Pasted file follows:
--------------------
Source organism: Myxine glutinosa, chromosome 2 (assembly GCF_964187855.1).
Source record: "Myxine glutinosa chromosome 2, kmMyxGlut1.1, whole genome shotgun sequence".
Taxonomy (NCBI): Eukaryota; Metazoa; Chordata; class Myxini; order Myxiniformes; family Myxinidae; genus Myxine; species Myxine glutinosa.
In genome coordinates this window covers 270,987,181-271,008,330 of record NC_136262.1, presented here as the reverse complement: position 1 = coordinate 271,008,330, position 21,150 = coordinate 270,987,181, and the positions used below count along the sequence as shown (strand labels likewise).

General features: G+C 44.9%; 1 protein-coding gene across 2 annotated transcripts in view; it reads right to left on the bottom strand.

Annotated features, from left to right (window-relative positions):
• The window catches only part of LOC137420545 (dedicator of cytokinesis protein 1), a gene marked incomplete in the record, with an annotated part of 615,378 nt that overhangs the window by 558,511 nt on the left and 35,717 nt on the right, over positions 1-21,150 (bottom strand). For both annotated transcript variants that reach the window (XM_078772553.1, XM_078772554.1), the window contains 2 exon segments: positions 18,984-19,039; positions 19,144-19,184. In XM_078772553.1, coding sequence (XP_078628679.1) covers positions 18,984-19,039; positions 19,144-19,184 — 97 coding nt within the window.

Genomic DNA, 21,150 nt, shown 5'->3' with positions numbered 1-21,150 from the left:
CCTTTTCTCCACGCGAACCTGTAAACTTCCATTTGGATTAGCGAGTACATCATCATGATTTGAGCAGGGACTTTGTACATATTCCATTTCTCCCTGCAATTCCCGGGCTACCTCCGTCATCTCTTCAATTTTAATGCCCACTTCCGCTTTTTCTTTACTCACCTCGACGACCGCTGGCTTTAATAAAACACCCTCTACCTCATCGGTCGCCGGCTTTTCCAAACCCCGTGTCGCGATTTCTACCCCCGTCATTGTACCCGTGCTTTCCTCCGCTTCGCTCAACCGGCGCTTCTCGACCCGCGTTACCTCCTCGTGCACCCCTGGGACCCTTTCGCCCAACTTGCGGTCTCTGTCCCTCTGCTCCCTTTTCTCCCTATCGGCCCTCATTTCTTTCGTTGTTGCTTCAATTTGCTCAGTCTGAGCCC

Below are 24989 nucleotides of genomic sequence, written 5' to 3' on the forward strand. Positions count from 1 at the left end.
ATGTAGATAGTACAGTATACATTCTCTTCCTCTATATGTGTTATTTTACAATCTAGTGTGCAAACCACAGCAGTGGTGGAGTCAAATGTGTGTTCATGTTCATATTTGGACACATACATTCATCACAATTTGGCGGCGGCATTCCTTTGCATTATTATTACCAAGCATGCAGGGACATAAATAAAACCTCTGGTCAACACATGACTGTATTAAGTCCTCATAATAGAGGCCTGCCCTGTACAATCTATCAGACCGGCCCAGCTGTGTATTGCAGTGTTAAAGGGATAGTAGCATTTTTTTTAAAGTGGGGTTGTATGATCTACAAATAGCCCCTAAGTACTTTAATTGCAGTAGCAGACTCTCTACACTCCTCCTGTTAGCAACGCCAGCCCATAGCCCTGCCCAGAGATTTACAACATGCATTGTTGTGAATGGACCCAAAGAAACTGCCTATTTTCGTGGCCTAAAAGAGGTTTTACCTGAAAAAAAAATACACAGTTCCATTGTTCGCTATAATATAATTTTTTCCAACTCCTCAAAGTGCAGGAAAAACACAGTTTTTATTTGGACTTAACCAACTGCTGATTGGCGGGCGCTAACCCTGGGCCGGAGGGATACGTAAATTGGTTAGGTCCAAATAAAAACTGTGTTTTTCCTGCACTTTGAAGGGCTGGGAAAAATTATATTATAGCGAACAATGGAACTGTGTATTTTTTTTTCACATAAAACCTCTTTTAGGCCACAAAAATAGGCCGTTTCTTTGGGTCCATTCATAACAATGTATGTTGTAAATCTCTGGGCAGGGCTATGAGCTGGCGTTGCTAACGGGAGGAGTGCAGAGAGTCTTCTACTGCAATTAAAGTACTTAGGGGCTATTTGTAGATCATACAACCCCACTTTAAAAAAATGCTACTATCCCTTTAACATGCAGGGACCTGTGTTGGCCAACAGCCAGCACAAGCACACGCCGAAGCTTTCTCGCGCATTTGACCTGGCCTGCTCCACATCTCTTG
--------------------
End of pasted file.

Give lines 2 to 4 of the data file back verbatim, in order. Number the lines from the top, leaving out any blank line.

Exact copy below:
Source record: "Myxine glutinosa chromosome 2, kmMyxGlut1.1, whole genome shotgun sequence".
Taxonomy (NCBI): Eukaryota; Metazoa; Chordata; class Myxini; order Myxiniformes; family Myxinidae; genus Myxine; species Myxine glutinosa.
In genome coordinates this window covers 270,987,181-271,008,330 of record NC_136262.1, presented here as the reverse complement: position 1 = coordinate 271,008,330, position 21,150 = coordinate 270,987,181, and the positions used below count along the sequence as shown (strand labels likewise).